Dame Judith Hackitt, who carried out a review of fire safety and building regulations for the government post-Grenfell, will now advise ministers on the format of a new building safety regulator. The aim is for a fundamental shift in the design, construction and management of tall buildings with the focus firmly on safety. This is badly needed for the long-term wellbeing of residents and we await the outcome with interest.

Solar panels on flats – what you need to know

Could solar panels work for you?

Following on from last week’s tips for greener homes, today we’re taking a closer look at fitting solar panels on blocks of flats.

At first glance, there are plenty of plus points. You get cheap electricity; you can sell any energy you don’t need back to the grid and of course, there’s that nice warm feeling you get when you know you’re doing your bit. In some cases, government subsidies may even be available to help with the set-up costs. But as we pointed out in our earlier blog, installation may not be straightforward. Here’s why.

If you manage a block that is interested in installing solar panels, there are some issues to be thought through first. Obviously, the roof needs to be suitable. Which way does it face? Is it large enough to house the panels? And of course, you will need planning permission.

Then there are the all-important legal aspects to think about. As ever with flats, the starting point is the lease. Who is legally responsible for the roof and who pays for the installation? The view from property lawyers is that solar panels are likely to be considered “improvements” rather than “repairs” under the lease. While repairs can normally be recovered via the service charge, there is no guarantee that improvements will be treated in the same way. So unless the lease includes specific wording to this effect, the service charge can’t pick up the bill.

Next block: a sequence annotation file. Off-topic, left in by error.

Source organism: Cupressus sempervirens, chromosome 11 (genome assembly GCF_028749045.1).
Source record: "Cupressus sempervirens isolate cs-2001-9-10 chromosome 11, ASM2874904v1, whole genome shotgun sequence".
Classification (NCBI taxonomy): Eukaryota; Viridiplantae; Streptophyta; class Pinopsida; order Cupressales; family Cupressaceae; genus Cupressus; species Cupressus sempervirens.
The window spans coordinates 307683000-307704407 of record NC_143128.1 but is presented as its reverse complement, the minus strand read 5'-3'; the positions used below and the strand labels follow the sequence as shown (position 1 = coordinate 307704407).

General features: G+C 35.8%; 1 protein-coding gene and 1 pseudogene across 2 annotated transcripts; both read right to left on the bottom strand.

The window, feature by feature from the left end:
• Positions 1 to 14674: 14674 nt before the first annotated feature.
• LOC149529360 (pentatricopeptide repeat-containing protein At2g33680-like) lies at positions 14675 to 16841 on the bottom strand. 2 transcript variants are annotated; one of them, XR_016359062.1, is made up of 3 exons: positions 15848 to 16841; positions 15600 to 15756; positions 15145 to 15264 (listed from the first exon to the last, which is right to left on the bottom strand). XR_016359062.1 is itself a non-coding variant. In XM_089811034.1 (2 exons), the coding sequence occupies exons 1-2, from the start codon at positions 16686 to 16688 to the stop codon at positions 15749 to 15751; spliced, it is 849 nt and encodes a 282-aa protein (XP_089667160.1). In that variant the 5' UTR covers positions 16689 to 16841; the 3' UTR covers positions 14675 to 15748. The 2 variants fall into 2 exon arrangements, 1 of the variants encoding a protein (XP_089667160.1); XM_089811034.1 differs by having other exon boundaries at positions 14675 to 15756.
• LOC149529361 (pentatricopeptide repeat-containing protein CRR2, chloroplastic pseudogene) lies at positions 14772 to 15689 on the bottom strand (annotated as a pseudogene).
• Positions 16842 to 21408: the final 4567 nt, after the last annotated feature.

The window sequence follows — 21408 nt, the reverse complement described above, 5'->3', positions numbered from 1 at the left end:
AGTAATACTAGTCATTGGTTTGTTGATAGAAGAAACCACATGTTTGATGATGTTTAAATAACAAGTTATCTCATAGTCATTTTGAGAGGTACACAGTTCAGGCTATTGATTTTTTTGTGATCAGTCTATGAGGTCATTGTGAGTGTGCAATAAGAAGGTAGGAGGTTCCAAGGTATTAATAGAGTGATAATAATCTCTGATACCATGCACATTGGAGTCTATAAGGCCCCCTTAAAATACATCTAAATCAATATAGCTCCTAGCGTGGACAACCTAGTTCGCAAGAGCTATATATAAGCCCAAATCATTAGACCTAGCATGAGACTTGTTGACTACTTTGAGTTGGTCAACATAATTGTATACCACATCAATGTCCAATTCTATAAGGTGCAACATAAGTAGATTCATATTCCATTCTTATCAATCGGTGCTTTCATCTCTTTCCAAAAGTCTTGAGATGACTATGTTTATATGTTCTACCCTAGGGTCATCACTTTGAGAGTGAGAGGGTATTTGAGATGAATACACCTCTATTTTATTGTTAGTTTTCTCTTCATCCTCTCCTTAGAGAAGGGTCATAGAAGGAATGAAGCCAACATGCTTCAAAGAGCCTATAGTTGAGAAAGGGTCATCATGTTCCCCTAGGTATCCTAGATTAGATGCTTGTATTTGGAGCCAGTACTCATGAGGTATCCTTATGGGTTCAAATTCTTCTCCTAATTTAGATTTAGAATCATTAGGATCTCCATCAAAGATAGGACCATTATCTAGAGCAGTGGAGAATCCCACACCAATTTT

Lee Hurle from Ringley Law says that if this turns out to be the case, the cost will have to be funded outside of the service charge mechanism. Flat owners will have to volunteer to pay their share as they are not legally obliged to pay it and not everyone may agree to do this. So blocks would probably have to structure the cost as a loan to the company.

 Other issues that will need some thought are:

  • Panel maintenance – again, who is responsible and who pays?
  • Panel infrastructure – does the lease allow for running cables through the block/s?

At last, you’ve overcome all these hurdles. The panels are fitted and they are producing surplus electricity and a financial return for the block. But what happens to the money? Don’t automatically assume that this can simply be put into the reserve fund – if one exists. The lease may or may not allow for a reserve fund and even if it does, it may not be possible to use it for the proceeds of the solar installation. Back to Lee. He thinks the block may have to hold any funds received on behalf of the company as company funds instead.

So if you live in a flat, opting for solar may not be plain sailing although the potential benefits mean it is worth consideration. Why not raise the idea with your fellow residents? But before you go ahead and choose a supplier, remember that solar companies are unlikely to have a detailed knowledge of any lease restrictions that could apply to your block. So if you need help getting to grips with your lease, talk to our legal experts at RingleyLaw. They have years of experience and will be able to offer you the advice you need.